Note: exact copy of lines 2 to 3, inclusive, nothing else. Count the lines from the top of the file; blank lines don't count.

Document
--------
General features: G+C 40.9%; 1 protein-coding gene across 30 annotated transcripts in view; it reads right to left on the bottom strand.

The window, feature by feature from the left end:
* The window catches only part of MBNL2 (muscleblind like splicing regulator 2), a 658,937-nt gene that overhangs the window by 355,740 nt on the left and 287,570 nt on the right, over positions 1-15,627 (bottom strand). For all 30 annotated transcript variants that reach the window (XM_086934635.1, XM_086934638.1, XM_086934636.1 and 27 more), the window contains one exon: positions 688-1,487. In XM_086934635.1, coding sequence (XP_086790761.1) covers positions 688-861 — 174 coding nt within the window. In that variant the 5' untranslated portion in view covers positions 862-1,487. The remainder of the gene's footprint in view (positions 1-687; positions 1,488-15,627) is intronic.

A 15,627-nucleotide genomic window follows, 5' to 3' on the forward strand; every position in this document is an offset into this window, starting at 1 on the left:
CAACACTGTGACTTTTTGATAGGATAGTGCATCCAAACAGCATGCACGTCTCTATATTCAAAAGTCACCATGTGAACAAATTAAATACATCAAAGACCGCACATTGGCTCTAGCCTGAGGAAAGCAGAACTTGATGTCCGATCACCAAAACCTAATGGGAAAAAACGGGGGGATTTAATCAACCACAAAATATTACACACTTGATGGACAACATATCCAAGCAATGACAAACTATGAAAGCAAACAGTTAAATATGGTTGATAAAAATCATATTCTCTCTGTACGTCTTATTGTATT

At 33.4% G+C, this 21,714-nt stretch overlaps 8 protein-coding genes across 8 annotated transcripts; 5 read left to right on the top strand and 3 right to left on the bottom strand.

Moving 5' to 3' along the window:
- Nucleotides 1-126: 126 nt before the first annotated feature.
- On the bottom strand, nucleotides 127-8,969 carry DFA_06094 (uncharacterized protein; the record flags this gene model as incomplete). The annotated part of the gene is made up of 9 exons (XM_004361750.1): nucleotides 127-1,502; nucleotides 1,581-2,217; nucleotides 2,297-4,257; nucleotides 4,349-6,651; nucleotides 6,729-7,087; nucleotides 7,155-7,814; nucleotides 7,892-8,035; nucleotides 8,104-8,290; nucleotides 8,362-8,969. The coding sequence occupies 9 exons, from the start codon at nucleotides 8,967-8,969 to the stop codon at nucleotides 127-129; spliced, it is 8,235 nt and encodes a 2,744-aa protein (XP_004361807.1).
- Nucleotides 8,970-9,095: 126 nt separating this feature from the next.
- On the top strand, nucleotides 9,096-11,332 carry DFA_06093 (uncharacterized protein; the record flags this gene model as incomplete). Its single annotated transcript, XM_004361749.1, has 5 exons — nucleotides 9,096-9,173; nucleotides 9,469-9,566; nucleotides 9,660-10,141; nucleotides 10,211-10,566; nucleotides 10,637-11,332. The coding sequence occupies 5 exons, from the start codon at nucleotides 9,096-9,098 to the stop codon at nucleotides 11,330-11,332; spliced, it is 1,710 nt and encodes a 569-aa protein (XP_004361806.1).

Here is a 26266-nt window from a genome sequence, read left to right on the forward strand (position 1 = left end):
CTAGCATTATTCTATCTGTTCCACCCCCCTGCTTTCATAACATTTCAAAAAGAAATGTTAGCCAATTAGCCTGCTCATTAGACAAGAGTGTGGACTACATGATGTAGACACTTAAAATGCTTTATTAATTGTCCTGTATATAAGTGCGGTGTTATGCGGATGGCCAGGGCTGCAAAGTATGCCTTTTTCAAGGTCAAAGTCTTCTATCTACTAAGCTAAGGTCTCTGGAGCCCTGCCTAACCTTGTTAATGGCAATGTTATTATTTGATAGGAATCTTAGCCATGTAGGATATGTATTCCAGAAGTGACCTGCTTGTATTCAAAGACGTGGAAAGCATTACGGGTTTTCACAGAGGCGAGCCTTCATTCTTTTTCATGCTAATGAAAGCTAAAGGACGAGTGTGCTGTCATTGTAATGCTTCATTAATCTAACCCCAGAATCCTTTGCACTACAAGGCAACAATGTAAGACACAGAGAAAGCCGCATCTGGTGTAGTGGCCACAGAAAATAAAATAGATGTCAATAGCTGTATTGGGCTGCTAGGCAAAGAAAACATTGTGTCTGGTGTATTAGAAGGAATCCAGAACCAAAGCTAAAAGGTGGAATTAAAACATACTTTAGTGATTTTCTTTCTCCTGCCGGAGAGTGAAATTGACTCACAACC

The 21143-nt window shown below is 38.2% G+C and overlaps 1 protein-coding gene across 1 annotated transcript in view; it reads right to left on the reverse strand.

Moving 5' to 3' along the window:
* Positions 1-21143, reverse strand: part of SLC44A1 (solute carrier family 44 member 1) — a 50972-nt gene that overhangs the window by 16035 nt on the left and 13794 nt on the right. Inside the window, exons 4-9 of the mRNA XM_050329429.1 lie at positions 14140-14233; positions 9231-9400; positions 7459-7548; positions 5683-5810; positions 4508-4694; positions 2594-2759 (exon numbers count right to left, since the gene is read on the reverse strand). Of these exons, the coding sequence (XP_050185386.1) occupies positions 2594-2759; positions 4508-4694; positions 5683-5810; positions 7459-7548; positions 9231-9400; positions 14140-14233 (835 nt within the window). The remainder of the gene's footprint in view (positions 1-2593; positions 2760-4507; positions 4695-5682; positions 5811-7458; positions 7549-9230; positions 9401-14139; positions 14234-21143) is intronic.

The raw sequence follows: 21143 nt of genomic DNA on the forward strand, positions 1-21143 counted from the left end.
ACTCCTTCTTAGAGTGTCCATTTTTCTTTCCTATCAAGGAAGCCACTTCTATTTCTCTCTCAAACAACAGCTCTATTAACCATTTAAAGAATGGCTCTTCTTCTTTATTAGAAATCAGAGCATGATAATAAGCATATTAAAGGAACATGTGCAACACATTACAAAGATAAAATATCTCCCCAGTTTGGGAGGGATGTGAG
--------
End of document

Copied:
The window, feature by feature from the left end:
* The window catches only part of MBNL2 (muscleblind like splicing regulator 2), a 658,937-nt gene that overhangs the window by 355,740 nt on the left and 287,570 nt on the right, over positions 1-15,627 (bottom strand). For all 30 annotated transcript variants that reach the window (XM_086934635.1, XM_086934638.1, XM_086934636.1 and 27 more), the window contains one exon: positions 688-1,487. In XM_086934635.1, coding sequence (XP_086790761.1) covers positions 688-861 — 174 coding nt within the window. In that variant the 5' untranslated portion in view covers positions 862-1,487. The remainder of the gene's footprint in view (positions 1-687; positions 1,488-15,627) is intronic.